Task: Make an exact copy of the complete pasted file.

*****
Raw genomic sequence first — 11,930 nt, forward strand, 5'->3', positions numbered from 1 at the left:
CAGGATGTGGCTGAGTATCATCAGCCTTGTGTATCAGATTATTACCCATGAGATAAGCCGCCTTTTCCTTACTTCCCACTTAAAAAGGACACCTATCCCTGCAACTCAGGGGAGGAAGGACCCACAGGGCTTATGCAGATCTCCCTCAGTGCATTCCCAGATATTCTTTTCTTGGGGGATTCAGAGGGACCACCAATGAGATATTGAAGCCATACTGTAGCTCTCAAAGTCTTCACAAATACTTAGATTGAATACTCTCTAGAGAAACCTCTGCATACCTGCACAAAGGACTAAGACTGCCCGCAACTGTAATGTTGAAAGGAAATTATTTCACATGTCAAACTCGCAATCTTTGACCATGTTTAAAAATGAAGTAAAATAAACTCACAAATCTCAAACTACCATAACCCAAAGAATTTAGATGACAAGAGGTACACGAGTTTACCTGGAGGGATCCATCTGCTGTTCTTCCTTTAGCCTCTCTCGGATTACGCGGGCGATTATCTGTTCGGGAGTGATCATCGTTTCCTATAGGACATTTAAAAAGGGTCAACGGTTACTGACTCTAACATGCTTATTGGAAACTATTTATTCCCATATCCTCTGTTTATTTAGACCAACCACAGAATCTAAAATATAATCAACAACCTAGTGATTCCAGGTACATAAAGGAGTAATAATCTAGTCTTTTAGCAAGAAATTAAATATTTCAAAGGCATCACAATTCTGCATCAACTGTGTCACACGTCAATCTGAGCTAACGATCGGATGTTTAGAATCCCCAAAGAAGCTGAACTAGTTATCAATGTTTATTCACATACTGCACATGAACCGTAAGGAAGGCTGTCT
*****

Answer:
Raw genomic sequence first — 11,930 nt, forward strand, 5'->3', positions numbered from 1 at the left:
CAGGATGTGGCTGAGTATCATCAGCCTTGTGTATCAGATTATTACCCATGAGATAAGCCGCCTTTTCCTTACTTCCCACTTAAAAAGGACACCTATCCCTGCAACTCAGGGGAGGAAGGACCCACAGGGCTTATGCAGATCTCCCTCAGTGCATTCCCAGATATTCTTTTCTTGGGGGATTCAGAGGGACCACCAATGAGATATTGAAGCCATACTGTAGCTCTCAAAGTCTTCACAAATACTTAGATTGAATACTCTCTAGAGAAACCTCTGCATACCTGCACAAAGGACTAAGACTGCCCGCAACTGTAATGTTGAAAGGAAATTATTTCACATGTCAAACTCGCAATCTTTGACCATGTTTAAAAATGAAGTAAAATAAACTCACAAATCTCAAACTACCATAACCCAAAGAATTTAGATGACAAGAGGTACACGAGTTTACCTGGAGGGATCCATCTGCTGTTCTTCCTTTAGCCTCTCTCGGATTACGCGGGCGATTATCTGTTCGGGAGTGATCATCGTTTCCTATAGGACATTTAAAAAGGGTCAACGGTTACTGACTCTAACATGCTTATTGGAAACTATTTATTCCCATATCCTCTGTTTATTTAGACCAACCACAGAATCTAAAATATAATCAACAACCTAGTGATTCCAGGTACATAAAGGAGTAATAATCTAGTCTTTTAGCAAGAAATTAAATATTTCAAAGGCATCACAATTCTGCATCAACTGTGTCACACGTCAATCTGAGCTAACGATCGGATGTTTAGAATCCCCAAAGAAGCTGAACTAGTTATCAATGTTTATTCACATACTGCACATGAACCGTAAGGAAGGCTGTCT